in the 57-mile-wide crater on the dwarf planet Ceres.
Scientists with the Dawn mission believe
they’re highly reflective material, likely ice.
The latest views of Ceres' enigmatic white spots are sharper and clearer, but it's obvious that space probe Dawn will have to descend much lower before we'll see crucial details hidden in this overexposed splatter of white dots.
Still, there are hints of interesting things going on here.
Comparison of the most recent photos of the
white spots taken Dawn's current 4,500 miles
vs. 8,400 miles on May 4.
The latest photo is part of a sequence of images shot for navigation purposes on May 16, when the spacecraft orbited 4,500 miles (7,200 km) over the dwarf planet.
Of special interest are a series of troughs or cracks in Ceres crust that appear on either side of the crater housing the spots.
While the exact nature of the spots continues to baffle scientists, Christopher Russell, principal investigator for the Dawn mission, has narrowed the possibilities:
The bright material in both photos was excavated
from below the surface and deposited nearby by a 2008 impact
that dug a crater about 26 feet (8 meters) in diameter.
The extent of the bright patch was large enough
for the Compact Reconnaissance Imaging Spectrometer for Mars,
an instrument on NASA's Mars Reconnaissance Orbiter,
to obtain information confirming it as water ice.
Credit: NASA/JPL-Caltech/University of Arizona
We've seen ice exposed by meteorite/asteroid impact before on Mars where recent impacts have exposed fresh ice below the surface long hidden by dust. In most cases the ice gradually sublimates away or covered by dust over time.
But if Ceres' white spots are ice, then we can reasonably assume they must be relatively new features otherwise they would have vaporized or sublimated into space like the Martian variety.
NASA's Hubble Space Telescope took these images
of the asteroid 1 Ceres over a 2-hour and 20-minute span,
the time it takes the Texas-sized object to complete one quarter of a rotation.
The observations were made in visible and in ultraviolet light.
Hubble took the snapshots between December 2003 and January 2004.
Credit: NASA, ESA, J. Parker, P. Thomas and L. McFadden
Much has been written - including here - that these spots are the same as those photographed in much lower resolution by the Hubble Space Telescope in 2004.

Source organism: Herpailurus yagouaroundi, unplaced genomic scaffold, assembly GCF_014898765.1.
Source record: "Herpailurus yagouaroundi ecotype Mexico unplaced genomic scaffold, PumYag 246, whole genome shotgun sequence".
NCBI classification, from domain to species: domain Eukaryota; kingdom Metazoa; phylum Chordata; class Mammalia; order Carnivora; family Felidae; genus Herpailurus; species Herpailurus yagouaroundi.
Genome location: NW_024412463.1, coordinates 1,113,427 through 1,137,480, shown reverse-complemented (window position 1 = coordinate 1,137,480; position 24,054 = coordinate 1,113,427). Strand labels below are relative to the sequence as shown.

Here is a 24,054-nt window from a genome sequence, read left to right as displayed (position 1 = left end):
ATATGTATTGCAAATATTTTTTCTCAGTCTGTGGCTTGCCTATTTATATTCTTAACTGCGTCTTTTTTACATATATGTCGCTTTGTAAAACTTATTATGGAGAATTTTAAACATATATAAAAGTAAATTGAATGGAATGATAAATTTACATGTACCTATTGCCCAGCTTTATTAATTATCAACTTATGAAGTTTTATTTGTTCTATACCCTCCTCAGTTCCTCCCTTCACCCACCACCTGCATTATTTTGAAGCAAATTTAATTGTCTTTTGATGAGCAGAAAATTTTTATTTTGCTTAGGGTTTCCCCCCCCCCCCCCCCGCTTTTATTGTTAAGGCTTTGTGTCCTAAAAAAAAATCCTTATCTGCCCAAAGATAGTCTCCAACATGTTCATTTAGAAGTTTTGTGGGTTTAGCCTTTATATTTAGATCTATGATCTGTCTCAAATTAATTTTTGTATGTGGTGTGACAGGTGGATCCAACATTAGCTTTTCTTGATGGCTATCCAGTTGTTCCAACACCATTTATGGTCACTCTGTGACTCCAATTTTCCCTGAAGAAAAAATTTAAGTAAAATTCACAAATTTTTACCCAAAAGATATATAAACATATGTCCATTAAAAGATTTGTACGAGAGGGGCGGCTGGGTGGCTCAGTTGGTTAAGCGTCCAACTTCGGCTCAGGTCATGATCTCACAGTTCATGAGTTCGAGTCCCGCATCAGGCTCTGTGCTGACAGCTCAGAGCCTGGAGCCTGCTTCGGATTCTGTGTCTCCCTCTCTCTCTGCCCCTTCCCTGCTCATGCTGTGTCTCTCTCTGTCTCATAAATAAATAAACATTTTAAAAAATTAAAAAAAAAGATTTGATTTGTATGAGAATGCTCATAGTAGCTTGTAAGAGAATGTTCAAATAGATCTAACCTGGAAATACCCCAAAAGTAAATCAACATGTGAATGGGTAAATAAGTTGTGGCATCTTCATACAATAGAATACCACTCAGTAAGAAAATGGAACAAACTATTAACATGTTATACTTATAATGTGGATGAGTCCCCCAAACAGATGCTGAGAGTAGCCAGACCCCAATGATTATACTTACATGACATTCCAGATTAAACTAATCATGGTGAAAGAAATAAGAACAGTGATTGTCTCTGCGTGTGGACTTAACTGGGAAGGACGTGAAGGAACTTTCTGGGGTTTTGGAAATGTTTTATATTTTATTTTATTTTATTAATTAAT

But according the Phil Plait, who writes the Bad Astronomy blog, that's false. He spoke to Joe Parker, who was part of the team that made the 2004 photos, and Parker says the Dawn spots and Hubble spots are not the same.
Could the spots have formed post-2004 or were they simply too small for Hubble to resolve them? That seems unlikely. The chances are slim we'd just happen to be there shortly after such a rare event occurred.
And what happened to Hubble's spot - did it sublimate away?
Dawn's still frames of Ceres by Tom Ruen.
Watch as the spots continue to
reflect light even at local sunset.
Watching the still images of Ceres during rotation, it's clear that sunlight still reflects from the spots when the crater fills with shadow at sunset and sunrise.
This implies they're elevated, and as far as I can tell from the sunrise photo (see below), the brightest spots appear to shine from along the the side of a hill or mountain.
Could we be seeing relatively fresh ice or salts after recent landslides related to impact or tectonic forces exposed them to view?
Single from from the video shows the white spots shortly after sunrise.
The brightest appear to be located on a central mountain peak.
It's unclear if the pair of spots below the bright pair
are situated on a rise or the flat floor.
The 131-mile-wide crater, situated on the moon's equator, is named for Wunda, a dark spirit in Aboriginal mythology. But on its floor is a bright feature about 6 miles (10 km) wide.
We still don't know what that one is either!
The moon Umbriel, 727 miles in diameter,
with Wunda Crater and its bright internal ring of unknown origin.
The moon's equator is vertical in this photo.